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Just plugging the hole in the social media dam is not enough, says Epilepsy Society

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Just plugging the hole in the social media dam is not enough, says Epilepsy Society

A recent decision by Twitter to no longer allow animated PNG image files (APNGs) to be added to tweets has been welcomed by the Epilepsy Society.

Twitter discovered a bug that allowed users to bypass its autoplay settings and allow several animated images in a single tweet using the APNG file format.

Its accessibility team tweeted: “We want everyone to have a safe experience on Twitter. APNGs were fun, but they don’t respect autoplay settings, so we’re removing the ability to add them to Tweets. This is for the safety of people with sensitivity to motion and flashing imagery, including those with epilepsy.”

Find out how to turn off autoplay settings on Twitter and Facebook

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The decision followed an attack on the Epilepsy Foundation’s Twitter account sent out similar animated images that could potentially cause seizures in photosensitive people.

But the Epilepsy Society has warned that while this is a first and significant step in safeguarding people with photosensitive epilepsy online, there is still a long way to go before people can feel safe on social media.

“Social media is like a dam with multiple holes. While plugging one hole is certainly a start, it will not stop a flood of damaging water seeping through from other directions. The threat is still there,” said Clare Pelham, Chief Executive at the charity.

“Only today our Twitter feed was targeted with another post designed to induce a seizure. This is totally malicious and the intent is clearly to cause harm.

“We need robust regulatory measures that will prevent technology being used to share seizure inducing content, either maliciously or inadvertently.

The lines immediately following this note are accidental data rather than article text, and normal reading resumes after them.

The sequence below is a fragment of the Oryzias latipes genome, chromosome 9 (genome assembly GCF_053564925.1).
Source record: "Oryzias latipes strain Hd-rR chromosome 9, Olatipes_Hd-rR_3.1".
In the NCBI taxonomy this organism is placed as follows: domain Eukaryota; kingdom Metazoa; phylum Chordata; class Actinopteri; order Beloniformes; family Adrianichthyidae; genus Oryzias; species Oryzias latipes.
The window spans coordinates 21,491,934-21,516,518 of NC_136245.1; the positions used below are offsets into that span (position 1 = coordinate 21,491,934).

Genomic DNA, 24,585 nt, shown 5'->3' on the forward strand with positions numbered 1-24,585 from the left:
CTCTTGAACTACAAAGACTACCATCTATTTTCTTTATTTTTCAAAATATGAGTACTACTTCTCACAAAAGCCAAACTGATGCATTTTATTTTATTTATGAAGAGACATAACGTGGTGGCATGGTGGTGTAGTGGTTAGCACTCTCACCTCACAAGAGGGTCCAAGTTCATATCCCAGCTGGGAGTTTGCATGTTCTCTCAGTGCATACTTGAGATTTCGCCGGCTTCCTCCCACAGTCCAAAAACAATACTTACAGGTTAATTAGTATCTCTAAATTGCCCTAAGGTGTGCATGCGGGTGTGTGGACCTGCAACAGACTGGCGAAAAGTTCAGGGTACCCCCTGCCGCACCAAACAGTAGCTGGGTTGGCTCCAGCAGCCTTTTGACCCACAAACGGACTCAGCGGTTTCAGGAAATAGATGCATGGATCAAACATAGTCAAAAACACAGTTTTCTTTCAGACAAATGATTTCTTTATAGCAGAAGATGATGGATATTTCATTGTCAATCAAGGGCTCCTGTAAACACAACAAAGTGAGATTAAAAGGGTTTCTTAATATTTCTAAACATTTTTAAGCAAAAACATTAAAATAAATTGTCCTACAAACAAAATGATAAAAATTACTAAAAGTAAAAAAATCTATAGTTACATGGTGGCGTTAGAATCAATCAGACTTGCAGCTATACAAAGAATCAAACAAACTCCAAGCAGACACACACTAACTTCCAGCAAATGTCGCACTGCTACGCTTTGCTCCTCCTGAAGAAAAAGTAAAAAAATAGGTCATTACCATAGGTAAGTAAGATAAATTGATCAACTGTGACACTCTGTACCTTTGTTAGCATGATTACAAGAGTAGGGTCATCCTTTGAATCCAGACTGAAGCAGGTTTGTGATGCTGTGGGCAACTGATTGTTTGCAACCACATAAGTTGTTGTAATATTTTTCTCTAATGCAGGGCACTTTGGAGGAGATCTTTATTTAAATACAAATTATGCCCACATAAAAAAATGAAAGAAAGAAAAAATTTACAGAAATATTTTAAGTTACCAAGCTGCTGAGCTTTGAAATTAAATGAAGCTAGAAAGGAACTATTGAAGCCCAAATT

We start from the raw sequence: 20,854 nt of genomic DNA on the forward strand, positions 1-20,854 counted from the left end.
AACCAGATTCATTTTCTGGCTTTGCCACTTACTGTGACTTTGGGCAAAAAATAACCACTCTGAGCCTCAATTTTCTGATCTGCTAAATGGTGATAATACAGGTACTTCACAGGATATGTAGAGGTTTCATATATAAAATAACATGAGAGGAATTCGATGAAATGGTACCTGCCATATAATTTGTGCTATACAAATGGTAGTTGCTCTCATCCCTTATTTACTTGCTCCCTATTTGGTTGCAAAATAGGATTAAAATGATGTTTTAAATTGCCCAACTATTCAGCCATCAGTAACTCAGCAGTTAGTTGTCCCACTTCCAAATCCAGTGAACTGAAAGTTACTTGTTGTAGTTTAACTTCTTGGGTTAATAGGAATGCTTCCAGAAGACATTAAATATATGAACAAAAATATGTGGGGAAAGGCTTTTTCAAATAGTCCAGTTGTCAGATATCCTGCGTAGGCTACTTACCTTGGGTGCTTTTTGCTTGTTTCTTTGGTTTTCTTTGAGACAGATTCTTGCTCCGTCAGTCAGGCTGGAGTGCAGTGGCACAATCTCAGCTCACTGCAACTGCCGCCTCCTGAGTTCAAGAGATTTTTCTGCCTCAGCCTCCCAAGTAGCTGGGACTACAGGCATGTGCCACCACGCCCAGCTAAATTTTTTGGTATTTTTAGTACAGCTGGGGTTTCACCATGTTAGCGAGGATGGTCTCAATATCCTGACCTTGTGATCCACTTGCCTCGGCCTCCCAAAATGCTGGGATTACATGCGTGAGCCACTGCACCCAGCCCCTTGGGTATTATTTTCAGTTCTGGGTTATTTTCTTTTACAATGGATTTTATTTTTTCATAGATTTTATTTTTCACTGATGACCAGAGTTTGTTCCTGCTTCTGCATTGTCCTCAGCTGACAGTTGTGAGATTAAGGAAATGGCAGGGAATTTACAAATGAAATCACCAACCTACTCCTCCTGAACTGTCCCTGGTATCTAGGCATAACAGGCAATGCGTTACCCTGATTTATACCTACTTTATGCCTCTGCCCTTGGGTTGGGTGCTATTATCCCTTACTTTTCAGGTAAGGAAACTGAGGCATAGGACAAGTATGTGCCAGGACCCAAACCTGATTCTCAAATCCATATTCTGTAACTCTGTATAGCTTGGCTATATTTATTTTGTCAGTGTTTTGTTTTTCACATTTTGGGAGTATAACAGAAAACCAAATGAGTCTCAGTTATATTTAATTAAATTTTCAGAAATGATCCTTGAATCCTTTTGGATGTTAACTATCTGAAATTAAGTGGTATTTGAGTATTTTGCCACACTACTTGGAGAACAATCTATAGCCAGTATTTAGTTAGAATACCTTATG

“Social media has become a part of our life with frightening speed. I cannot think of another innovation that has been globally adopted at such a pace. The problem is our legislation process is sluggish by comparison and is trailing behind. In a digital world, our law is lamentably analogue.”

In December, the Government committed through the Queen’s speech to bring in online harms legislation to protect children and vulnerable adults from digital threats.

It promised: “… to make the UK the safest place in the world to be online.”

And in a statement yesterday (15 January), Baroness Nicky Morgan, Secretary of State for Digital Culture, Media and Sport emphasised that protecting people online was one of the Government’s five key principles in its vision for world-leading technology that benefits all citizens.

“Our online harms paper has set out plans for a new statutory duty of care overseen by an independent regulator,” she said.

Clare Pelham continued: “We very much welcome this commitment to change but it cannot come soon enough.

“Everyday teenagers all around the world are sent animated images designed to give them a seizure. It’s a virtual attack, but a physical injury.

“Britain leads the world with our criminal law providing protection from physical assault. It’s time for our leadership to extend to protection from digital assault.”